Are You Really In 'Good Hands' With An Allstate Insurance Bodily Injury Claim?
Allstate Insurance is well known for asking people “Are you in good hands?” Over the years, the company's customer base has grown significantly large. Emerging as a division of Sears, Roebuck, and Co. in the 1930s, Allstate stood on it own sixty years later. Since then, it has risen to the top of the insurance company landscape.
It trails only State Farm Insurance and Geico Insurance in providing customers with personal insurance. However, with over $30 billion in revenue and $120 billion in assets, it is the largest publicly traded personal insurer. Located in northern Illinois, Allstate has over 37,000 employees, thousands of satellite offices, and total national recognition (thanks in no small part to its tactful sporting sponsorships and marketing campaigns).
Allstate Insurance is known primarily for its personal insurance products that cover automobiles and homes. These products are sold locally through independent agencies and through remote online marketplaces (like Esurance). However, Allstate also offers insurance solutions for small businesses (especially auto dealers), roadside assistance, and household goods. Finally, through its financial division, Allstate provides customers with life insurance, retirement support, health insurance, and other related products.
Due to its size and diversification, Allstate Insurance can offer a wide range of products and services at competitive rates. Yet, this success also attracts litigation. What follows is a review of jury awards and settlement amounts over ten years (between 2005 and 2015) that illustrates the successes and failures that plaintiffs have had against Allstate in court across various categories of cases at the national and Illinois levels.
Insight into Jury Verdicts Rendered Against Allstate
Beginning with all litigation against Allstate Insurance after 2005, most cases centered on insurance, employment, or corporate issues. By and large, plaintiffs around the country made out better in awards and settlements than those in Illinois did. For example, more plaintiffs in Illinois received no award or settlement (31%) compared to people bringing actions in other states (28%). Also, plaintiffs generally had a higher rate of return in states outside the land of Lincoln: twenty-seven percent (27%) earned more than one hundred thousand dollars ($100,000.00) and eight percent (8%) of that overall group earned more than one million dollars ($1,000,000.00).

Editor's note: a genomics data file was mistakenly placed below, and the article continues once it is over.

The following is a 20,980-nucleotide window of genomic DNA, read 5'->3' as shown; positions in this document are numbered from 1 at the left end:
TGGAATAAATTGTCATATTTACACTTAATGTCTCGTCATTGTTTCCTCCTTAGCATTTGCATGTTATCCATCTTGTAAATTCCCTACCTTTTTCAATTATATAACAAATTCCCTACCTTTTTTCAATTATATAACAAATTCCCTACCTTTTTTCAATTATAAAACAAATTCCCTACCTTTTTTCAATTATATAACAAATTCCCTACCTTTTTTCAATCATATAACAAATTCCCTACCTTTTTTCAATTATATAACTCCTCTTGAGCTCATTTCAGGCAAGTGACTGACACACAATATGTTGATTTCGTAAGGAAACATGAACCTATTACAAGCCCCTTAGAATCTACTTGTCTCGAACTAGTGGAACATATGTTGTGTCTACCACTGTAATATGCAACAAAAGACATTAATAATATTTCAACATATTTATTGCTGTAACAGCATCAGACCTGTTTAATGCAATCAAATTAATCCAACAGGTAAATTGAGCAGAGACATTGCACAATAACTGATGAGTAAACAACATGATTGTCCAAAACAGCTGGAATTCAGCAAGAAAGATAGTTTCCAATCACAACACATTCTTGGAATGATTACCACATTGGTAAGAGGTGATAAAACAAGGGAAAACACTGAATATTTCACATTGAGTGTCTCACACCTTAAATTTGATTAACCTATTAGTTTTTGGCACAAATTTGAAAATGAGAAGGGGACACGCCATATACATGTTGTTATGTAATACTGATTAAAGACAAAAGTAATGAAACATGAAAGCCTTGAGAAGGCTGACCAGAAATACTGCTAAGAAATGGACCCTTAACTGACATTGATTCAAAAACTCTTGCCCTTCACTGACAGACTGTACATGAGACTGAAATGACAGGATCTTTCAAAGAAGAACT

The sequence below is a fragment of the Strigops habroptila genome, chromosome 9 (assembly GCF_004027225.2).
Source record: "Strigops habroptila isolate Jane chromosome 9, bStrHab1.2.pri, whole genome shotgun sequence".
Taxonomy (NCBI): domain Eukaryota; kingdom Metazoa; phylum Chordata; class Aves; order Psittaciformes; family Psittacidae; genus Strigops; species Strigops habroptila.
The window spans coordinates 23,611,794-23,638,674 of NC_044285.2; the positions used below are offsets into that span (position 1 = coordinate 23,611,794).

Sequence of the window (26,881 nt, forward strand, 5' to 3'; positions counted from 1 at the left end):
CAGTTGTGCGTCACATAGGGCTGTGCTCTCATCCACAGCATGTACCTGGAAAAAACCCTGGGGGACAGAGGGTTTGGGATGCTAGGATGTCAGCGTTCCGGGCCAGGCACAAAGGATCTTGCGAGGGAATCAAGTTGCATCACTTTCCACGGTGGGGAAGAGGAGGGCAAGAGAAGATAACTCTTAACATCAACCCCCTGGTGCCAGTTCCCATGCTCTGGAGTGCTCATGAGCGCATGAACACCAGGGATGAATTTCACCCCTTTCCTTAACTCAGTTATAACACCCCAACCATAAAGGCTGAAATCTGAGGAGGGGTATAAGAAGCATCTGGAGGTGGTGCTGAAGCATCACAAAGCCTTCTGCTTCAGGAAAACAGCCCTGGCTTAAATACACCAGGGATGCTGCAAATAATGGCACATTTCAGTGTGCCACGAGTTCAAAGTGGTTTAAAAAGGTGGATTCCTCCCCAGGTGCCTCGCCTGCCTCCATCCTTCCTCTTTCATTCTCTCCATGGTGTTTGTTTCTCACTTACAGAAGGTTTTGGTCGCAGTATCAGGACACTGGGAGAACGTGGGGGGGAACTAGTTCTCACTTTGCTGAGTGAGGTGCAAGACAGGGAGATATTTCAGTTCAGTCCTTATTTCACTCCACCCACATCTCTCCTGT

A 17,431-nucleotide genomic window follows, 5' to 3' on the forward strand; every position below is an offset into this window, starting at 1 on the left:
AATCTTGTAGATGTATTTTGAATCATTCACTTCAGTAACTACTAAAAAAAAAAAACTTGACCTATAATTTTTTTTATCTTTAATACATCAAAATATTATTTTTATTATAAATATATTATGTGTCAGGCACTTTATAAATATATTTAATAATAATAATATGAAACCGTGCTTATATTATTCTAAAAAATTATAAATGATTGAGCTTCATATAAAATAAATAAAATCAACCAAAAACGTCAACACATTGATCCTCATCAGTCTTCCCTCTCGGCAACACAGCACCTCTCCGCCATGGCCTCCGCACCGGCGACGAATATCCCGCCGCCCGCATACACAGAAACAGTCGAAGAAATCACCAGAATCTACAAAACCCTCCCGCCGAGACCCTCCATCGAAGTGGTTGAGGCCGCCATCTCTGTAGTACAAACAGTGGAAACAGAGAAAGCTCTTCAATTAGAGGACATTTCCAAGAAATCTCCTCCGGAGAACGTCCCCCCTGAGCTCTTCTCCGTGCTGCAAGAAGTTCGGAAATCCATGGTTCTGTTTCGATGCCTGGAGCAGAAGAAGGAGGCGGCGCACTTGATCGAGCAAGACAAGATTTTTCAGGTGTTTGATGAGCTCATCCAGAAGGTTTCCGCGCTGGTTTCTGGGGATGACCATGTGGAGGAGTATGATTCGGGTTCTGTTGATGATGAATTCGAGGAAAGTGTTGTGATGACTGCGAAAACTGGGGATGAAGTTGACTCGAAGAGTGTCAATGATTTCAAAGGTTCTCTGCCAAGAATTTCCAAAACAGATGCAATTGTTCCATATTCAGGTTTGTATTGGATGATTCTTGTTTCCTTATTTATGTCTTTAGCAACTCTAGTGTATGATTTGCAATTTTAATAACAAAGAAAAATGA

Comparatively, only fifteen percent (15%) of Illinois plaintiffs recovered more than one hundred thousand dollars ($100,000.00) and only two percent (2%) recovered more than one million dollars ($1,000,000.00). This left a large block (54%) receiving a small sum under one hundred thousand dollars ($100,000.00). Nationally, this figure was only forty-five percent (45%).
Unfortunately, Illinois plaintiffs did not fare any better against Allstate Insurance once insurance and automobile cases were separated from the overall group. In both contexts, the national figures had lower numbers of plaintiffs receiving nothing-four percent (4%) lower in insurance cases and twelve percent (12%) lower in automobile cases than Illinois plaintiffs. Across the country, plaintiffs received more than one hundred thousand dollars ($100,000.00), which is more than two times the number of Illinois plaintiffs (31% compared to 15%).
Most Illinois plaintiffs recovered less than one hundred thousand dollars ($100,000.00), which was higher than the national average by eleven percent (11%) in insurance cases and six percent (6%) in automobile cases. To summarize, here are a few takeaways regarding litigation against Allstate Insurance over the last ten years (since 2005).
- Illinois accounted for a small percentage of Allstate’s total litigation.
- Insurance cases were over half of all cases at both the national and Illinois level.
- More plaintiffs received nothing in Illinois than did those in the rest of the country.
- Plaintiffs had a better rate of recovery in jury awards and settlement amounts nationally than in Illinois.
Allstate Auto Claims Handling Process
After an accident, you should report a claim under your Allstate Insurance policy or under the other party’s Allstate Insurance policy. You can report a claim by logging into the Allstate website, calling 1-800-ALLSTATE (1-800-255-7828), or sending correspondence through the mail at:
(For auto claims)
Allstate Insurance Company
P.O. Box 660636
Dallas, TX 75266
Allstate Insurance Company
P.O. Box 12055
1819 Electric Rd. S.W.
Roanoke, VA 24018
After filing a claim, you can easily track its progress on their website. Once your claim is filed Allstate will investigate the facts surrounding the controversy, estimate liability and coverage, and offer a resolution on the matter.
Don't Be Lulled Into Dealing With Allstate On Your Own. Hire a Law Firm Who Will Look Out For Your Best Interests in a Chicago Bodily Injury Claim.
While you may believe that Allstate or any other provider is on your side because you are their customer or because they imply a neutral or supportive opinion on the matter, the fact remains that they are not. Allstate represents their interests only, not yours! Effective attorneys can provide legal counsel and representation to ensure that your interests are protected and maximized your monetary compensation during negotiations or litigation when necessary, from accident to verdict. Do not waste time or dollars. Contact Rosenfeld Injury Lawyers LLC today. Our law firm can instruct you on what to do so that you receive the justice you deserve.